Air conditioner

I have a 26 foot towable trailer that has a 13,500 BTU AC unit. The unit blows cold air but I think it should be a lot colder. For example, there are four in the family and when we are all in the trailer, with the outside temperature in the high 80's or 90's it is really quite uncomfortable. Am I expecting too much?
I took the cover off and carefully cleaned the unit but didn't seem to help.

What am I missing?

RE: Air conditioner

travel trailer a/c systems are factor sealed. A good place to start is to check to spilt which is the return air temp at the filter and the temp at your output grill. This should be around 15 degrees differences . One other thing you should check is the suction line off the compressor up top at the unit. This would be the big line coming off the compressor it should be cold to the touch and sweating. Your unit should also be draining condensation off the roof. If you have to have gas added they will have to take out what is in it if any and put values in to charge the system. This could get expensive might be just better in that case to upgrade to a 15000btu. Hope for the best .


Senior Member
Re: Air conditioner

The standard for inlet temperature to outlet temp. change for a Dometic air conditioner is 18 degrees, minimum with 22-24 considered to be normal. A single air conditioner of 13,500 BTUs is not great for a trailer that is 26' long. You don't say just how well insulated the RV is nor if you have dual pane glass in the windows, but those also make a major difference in how well it will cool.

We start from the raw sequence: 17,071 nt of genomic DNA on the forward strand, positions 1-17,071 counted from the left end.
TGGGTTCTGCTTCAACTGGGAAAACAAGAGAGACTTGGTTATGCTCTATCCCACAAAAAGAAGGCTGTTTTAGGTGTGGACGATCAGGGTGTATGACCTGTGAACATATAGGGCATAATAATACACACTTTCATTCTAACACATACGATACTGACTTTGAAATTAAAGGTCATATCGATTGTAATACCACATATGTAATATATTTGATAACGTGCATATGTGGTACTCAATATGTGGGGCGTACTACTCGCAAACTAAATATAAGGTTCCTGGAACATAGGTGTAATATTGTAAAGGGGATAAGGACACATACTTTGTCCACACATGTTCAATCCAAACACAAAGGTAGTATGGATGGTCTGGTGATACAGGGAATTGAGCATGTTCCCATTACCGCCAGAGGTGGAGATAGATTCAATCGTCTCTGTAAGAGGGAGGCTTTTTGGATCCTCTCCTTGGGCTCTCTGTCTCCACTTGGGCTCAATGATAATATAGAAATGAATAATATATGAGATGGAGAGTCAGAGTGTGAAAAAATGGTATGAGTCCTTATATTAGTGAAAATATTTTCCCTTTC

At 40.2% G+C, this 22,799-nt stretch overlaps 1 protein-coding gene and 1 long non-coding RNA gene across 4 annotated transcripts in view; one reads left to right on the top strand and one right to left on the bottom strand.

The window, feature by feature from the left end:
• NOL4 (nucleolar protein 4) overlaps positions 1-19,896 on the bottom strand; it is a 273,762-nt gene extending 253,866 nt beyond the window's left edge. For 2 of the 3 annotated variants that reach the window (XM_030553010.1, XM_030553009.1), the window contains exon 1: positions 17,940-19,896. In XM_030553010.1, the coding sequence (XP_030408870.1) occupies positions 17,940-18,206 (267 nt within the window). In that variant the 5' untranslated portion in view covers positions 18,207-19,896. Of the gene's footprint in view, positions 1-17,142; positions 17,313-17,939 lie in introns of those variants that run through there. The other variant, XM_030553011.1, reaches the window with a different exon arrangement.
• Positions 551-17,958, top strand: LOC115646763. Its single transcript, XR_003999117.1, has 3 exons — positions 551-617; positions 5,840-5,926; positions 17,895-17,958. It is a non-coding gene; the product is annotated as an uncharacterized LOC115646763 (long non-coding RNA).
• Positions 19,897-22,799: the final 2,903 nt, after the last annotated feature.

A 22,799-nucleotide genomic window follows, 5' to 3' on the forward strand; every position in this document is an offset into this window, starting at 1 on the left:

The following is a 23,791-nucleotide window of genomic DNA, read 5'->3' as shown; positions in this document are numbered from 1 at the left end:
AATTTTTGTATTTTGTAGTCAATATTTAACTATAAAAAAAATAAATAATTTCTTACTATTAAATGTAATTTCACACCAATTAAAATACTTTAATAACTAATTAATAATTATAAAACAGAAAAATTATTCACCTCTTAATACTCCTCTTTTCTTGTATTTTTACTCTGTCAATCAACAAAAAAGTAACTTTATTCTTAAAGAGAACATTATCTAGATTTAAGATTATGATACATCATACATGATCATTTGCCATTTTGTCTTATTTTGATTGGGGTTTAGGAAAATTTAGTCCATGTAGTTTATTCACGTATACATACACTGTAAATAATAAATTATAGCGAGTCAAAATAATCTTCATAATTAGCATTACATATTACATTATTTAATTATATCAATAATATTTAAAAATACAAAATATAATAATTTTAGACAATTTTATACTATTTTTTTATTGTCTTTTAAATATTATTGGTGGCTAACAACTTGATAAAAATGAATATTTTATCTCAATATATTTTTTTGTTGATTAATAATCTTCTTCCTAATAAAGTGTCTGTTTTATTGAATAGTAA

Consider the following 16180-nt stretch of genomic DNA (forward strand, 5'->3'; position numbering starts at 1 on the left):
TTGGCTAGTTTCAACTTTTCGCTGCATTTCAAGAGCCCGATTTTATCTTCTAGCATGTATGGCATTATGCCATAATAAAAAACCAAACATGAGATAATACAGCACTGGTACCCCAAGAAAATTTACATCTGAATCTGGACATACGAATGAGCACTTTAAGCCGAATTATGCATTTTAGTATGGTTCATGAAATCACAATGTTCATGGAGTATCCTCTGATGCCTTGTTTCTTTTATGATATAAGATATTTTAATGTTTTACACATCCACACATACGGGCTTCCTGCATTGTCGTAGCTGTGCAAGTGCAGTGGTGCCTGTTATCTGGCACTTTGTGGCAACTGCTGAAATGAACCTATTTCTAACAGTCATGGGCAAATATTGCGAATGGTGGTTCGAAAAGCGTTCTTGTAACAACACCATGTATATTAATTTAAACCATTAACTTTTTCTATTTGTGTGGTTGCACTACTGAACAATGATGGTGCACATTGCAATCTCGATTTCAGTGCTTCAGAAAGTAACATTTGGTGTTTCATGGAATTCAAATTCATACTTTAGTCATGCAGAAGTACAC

To check the temperature change through the cooling unit you need to have a good dial thermometer. First, place it in the inlet side of the air conditioner where it draws air into the coils. Allow it to stay there for at least 5 minutes. Read that temperature and then move the thermometer to the outlet side and wait for it to settle out, probably another 5 minutes or so. I would expect somewhere above a 15 degree change, 20 or more if the unit is in good condition. If it isn't that much, you probably need to clean the coils both on the outside and also the coils inside that cool the air. Both need to be clean and in good condition to have proper cooling.

The fins on the radiators also should be straight and if they are not, there is a comb that can be used to correct that. If this is good, next check the air passages for leaks. I would use the metal type of duct tape to seal any cracks or openings where outside air could be entering the interior from the inside blower. Keep in mind that there are two blowers, one to cool the outside coils to disperse the heat that is being removed and the other moves inside air through the cooling coils.

If you get the proper amount of cooling but the interior of the trailer is still not comfortable, look for air leaks where outside air is getting into the trailer. Anywhere there are openings for wires or pipes could be a source of hot air and thus should be sealed. The expanding foams are a good thing to use for such leak prevention.

Shade for the RV will also make a major difference in how well the unit is cooled. There is a significant heat gain through the roof and windows if the RV is sitting in direct sun.

Part of the issue is also what make and quality the RV is. Poorer quality RVs are always more difficult to keep warm or cool. How well insulated is the RV? What is the outside temperature that you are dealing with?